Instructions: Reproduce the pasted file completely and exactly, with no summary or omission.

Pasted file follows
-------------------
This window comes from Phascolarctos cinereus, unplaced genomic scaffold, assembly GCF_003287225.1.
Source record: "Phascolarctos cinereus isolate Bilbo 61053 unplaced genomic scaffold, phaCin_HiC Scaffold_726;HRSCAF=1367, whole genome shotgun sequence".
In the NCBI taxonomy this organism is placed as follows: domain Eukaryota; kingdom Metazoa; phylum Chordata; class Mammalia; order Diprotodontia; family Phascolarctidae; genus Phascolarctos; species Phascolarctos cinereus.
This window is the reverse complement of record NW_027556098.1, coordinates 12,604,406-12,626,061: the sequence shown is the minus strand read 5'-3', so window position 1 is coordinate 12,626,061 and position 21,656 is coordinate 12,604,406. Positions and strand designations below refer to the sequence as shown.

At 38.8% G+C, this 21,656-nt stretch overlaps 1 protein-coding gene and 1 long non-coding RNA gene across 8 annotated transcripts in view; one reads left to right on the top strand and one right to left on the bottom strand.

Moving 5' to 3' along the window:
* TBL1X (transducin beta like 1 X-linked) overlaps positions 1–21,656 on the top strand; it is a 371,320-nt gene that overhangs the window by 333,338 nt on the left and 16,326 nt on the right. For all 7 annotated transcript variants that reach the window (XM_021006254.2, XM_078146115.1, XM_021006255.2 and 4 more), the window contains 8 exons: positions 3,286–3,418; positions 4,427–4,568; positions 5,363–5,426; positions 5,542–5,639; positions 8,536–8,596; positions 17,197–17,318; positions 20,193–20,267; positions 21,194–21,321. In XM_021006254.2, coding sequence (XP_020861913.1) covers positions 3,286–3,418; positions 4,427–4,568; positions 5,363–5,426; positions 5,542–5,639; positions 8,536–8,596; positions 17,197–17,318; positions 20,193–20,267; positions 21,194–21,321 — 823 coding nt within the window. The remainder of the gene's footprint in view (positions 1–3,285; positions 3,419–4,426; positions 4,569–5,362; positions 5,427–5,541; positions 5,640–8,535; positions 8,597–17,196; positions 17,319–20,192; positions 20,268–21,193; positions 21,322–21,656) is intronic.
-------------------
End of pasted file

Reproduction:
This window comes from Phascolarctos cinereus, unplaced genomic scaffold, assembly GCF_003287225.1.
Source record: "Phascolarctos cinereus isolate Bilbo 61053 unplaced genomic scaffold, phaCin_HiC Scaffold_726;HRSCAF=1367, whole genome shotgun sequence".
In the NCBI taxonomy this organism is placed as follows: domain Eukaryota; kingdom Metazoa; phylum Chordata; class Mammalia; order Diprotodontia; family Phascolarctidae; genus Phascolarctos; species Phascolarctos cinereus.
This window is the reverse complement of record NW_027556098.1, coordinates 12,604,406-12,626,061: the sequence shown is the minus strand read 5'-3', so window position 1 is coordinate 12,626,061 and position 21,656 is coordinate 12,604,406. Positions and strand designations below refer to the sequence as shown.

At 38.8% G+C, this 21,656-nt stretch overlaps 1 protein-coding gene and 1 long non-coding RNA gene across 8 annotated transcripts in view; one reads left to right on the top strand and one right to left on the bottom strand.

Moving 5' to 3' along the window:
* TBL1X (transducin beta like 1 X-linked) overlaps positions 1–21,656 on the top strand; it is a 371,320-nt gene that overhangs the window by 333,338 nt on the left and 16,326 nt on the right. For all 7 annotated transcript variants that reach the window (XM_021006254.2, XM_078146115.1, XM_021006255.2 and 4 more), the window contains 8 exons: positions 3,286–3,418; positions 4,427–4,568; positions 5,363–5,426; positions 5,542–5,639; positions 8,536–8,596; positions 17,197–17,318; positions 20,193–20,267; positions 21,194–21,321. In XM_021006254.2, coding sequence (XP_020861913.1) covers positions 3,286–3,418; positions 4,427–4,568; positions 5,363–5,426; positions 5,542–5,639; positions 8,536–8,596; positions 17,197–17,318; positions 20,193–20,267; positions 21,194–21,321 — 823 coding nt within the window. The remainder of the gene's footprint in view (positions 1–3,285; positions 3,419–4,426; positions 4,569–5,362; positions 5,427–5,541; positions 5,640–8,535; positions 8,597–17,196; positions 17,319–20,192; positions 20,268–21,193; positions 21,322–21,656) is intronic.